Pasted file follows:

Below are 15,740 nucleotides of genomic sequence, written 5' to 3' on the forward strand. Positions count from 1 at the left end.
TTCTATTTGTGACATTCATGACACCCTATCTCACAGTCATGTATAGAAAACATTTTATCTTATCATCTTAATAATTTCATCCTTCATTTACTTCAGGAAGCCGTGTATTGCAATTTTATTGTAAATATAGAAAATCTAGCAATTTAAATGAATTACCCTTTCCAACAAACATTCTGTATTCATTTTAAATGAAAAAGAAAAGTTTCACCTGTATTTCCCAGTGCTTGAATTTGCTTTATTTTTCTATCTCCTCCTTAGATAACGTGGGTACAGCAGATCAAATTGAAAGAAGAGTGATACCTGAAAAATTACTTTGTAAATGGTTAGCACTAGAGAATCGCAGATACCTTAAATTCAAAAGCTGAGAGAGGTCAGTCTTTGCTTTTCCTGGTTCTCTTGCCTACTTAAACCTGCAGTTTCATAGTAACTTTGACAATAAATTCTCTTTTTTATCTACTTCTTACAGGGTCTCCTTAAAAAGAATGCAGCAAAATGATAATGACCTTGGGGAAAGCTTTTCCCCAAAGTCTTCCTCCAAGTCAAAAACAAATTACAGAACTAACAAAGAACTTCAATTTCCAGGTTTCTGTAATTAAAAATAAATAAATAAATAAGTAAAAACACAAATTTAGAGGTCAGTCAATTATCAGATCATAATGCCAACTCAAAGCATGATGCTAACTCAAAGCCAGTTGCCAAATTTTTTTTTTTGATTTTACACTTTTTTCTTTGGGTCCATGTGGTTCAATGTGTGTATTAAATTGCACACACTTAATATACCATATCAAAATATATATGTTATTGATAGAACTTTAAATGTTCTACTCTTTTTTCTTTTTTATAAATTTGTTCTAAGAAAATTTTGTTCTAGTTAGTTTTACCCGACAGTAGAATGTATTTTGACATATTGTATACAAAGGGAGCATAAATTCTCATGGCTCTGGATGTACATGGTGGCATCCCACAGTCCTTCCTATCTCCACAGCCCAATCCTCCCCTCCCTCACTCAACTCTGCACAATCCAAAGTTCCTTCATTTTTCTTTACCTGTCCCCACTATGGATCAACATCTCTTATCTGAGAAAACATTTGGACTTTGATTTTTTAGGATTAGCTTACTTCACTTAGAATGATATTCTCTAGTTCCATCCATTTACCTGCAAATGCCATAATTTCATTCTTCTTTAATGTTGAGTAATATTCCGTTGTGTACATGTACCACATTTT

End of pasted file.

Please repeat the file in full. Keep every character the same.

Below are 15,740 nucleotides of genomic sequence, written 5' to 3' on the forward strand. Positions count from 1 at the left end.
TTCTATTTGTGACATTCATGACACCCTATCTCACAGTCATGTATAGAAAACATTTTATCTTATCATCTTAATAATTTCATCCTTCATTTACTTCAGGAAGCCGTGTATTGCAATTTTATTGTAAATATAGAAAATCTAGCAATTTAAATGAATTACCCTTTCCAACAAACATTCTGTATTCATTTTAAATGAAAAAGAAAAGTTTCACCTGTATTTCCCAGTGCTTGAATTTGCTTTATTTTTCTATCTCCTCCTTAGATAACGTGGGTACAGCAGATCAAATTGAAAGAAGAGTGATACCTGAAAAATTACTTTGTAAATGGTTAGCACTAGAGAATCGCAGATACCTTAAATTCAAAAGCTGAGAGAGGTCAGTCTTTGCTTTTCCTGGTTCTCTTGCCTACTTAAACCTGCAGTTTCATAGTAACTTTGACAATAAATTCTCTTTTTTATCTACTTCTTACAGGGTCTCCTTAAAAAGAATGCAGCAAAATGATAATGACCTTGGGGAAAGCTTTTCCCCAAAGTCTTCCTCCAAGTCAAAAACAAATTACAGAACTAACAAAGAACTTCAATTTCCAGGTTTCTGTAATTAAAAATAAATAAATAAATAAGTAAAAACACAAATTTAGAGGTCAGTCAATTATCAGATCATAATGCCAACTCAAAGCATGATGCTAACTCAAAGCCAGTTGCCAAATTTTTTTTTTTGATTTTACACTTTTTTCTTTGGGTCCATGTGGTTCAATGTGTGTATTAAATTGCACACACTTAATATACCATATCAAAATATATATGTTATTGATAGAACTTTAAATGTTCTACTCTTTTTTCTTTTTTATAAATTTGTTCTAAGAAAATTTTGTTCTAGTTAGTTTTACCCGACAGTAGAATGTATTTTGACATATTGTATACAAAGGGAGCATAAATTCTCATGGCTCTGGATGTACATGGTGGCATCCCACAGTCCTTCCTATCTCCACAGCCCAATCCTCCCCTCCCTCACTCAACTCTGCACAATCCAAAGTTCCTTCATTTTTCTTTACCTGTCCCCACTATGGATCAACATCTCTTATCTGAGAAAACATTTGGACTTTGATTTTTTAGGATTAGCTTACTTCACTTAGAATGATATTCTCTAGTTCCATCCATTTACCTGCAAATGCCATAATTTCATTCTTCTTTAATGTTGAGTAATATTCCGTTGTGTACATGTACCACATTTT